Judge dismisses lawsuit over Missouri’s new voter ID law
Oct 13, 2022, 11:39 AM | Updated: 12:36 pm
A judge has dismissed the lawsuit challenging a Missouri law that requires voters to show a government-issued ID at the polls.
Cole County Judge Jon Beetem’s order on Wednesday means that voters without a photo ID will have to file a provisional ballot in the November election. The provisional ballot will only be counted if the voter returns later that day with a photo ID or if election officials verify their signatures.
The lawsuit was filed on behalf of two women, but Beetem wrote that neither “has alleged a specific, concrete, non-speculative injury or legally protectable interest in challenging the photo ID requirement.”
Officials with the groups that challenged the voter ID law on behalf of the women called the ruling “procedural” and said it doesn’t address the merits of their argument. They said the case will end up before the Missouri Supreme Court, which they said has twice previously struck down less-restrictive requirements.
“Missouri’s Constitution provides all Missourians with the fundamental right to vote,” a statement from the ACLU of Missouri and the Missouri Voter Protection Coalition said. “Voter ID restrictions disenfranchise Missourians, particularly people of color, people with disabilities, rural Missourians, voters with limited income, seniors and students.”
Before now, voters without a government-issued ID could use other means to prove their identities, such as utility bills.
“I applaud and agree with the court’s decision to dismiss this lawsuit since not even the plaintiffs could find a single individual who would be prevented from voting,” Republican Secretary of State Jay Ashcroft said in a news release. “Missouri elections will continue to be safe, secure, and accurate as we prepare for November.”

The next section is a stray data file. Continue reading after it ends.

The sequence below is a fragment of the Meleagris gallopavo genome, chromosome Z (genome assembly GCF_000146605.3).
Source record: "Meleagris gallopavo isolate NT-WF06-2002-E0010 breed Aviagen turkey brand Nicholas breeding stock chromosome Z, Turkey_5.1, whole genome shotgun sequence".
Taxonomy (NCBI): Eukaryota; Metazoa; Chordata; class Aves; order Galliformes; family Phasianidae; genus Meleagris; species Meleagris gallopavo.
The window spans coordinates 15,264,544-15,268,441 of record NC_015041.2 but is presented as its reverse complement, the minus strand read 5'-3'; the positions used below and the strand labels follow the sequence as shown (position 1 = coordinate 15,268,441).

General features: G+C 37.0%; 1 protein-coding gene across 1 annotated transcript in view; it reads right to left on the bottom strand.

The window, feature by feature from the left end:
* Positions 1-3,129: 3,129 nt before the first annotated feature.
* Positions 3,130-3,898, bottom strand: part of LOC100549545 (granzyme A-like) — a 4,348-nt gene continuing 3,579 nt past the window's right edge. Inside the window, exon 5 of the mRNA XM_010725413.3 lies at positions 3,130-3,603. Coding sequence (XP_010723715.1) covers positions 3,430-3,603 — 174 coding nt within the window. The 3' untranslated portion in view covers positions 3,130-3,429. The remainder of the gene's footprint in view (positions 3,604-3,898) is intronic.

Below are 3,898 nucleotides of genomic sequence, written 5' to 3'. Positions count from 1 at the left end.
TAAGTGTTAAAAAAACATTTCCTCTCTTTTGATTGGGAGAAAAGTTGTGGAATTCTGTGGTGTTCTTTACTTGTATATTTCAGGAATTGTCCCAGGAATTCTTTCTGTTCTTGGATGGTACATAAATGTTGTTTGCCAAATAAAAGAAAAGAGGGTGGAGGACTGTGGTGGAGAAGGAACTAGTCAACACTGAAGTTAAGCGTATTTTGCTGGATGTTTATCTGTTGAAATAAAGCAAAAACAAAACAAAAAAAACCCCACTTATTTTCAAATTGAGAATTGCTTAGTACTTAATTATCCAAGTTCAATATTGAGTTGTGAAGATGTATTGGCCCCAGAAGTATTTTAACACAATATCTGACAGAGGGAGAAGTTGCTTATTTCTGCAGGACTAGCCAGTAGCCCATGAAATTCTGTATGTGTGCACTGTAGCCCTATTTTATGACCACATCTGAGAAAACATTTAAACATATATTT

Among other things, Missouri voters on Nov. 8 will choose a new U.S. senator and will decide if recreational marijuana should be legalized.
Democrats across the nation have sought to expand voter access, while many Republicans have pursued new voting restrictions following former President Donald Trump’s false claim that the 2020 election was stolen from him.
Seventeen states besides Missouri had voter photo identification laws in effect as of this spring, according to the National Conference of State Legislatures, and 19 states had identification laws that accepted proof other than photos.
In a court hearing last month, Missouri Solicitor General John Sauer said the concern that some voters won’t be able to obtain proper identification in order to cast regular ballots amounts to “speculation at its finest.”
ACLU attorney Tony Rothert said the photo ID requirement puts unconstitutional burdens on the right to vote and serves no purpose. “There’s still no evidence of voter-impersonation fraud at the polls,” Rothert said.
Republican Missouri lawmakers passed the measure in May, and Republican Gov. Mike Parson signed it into law in June.
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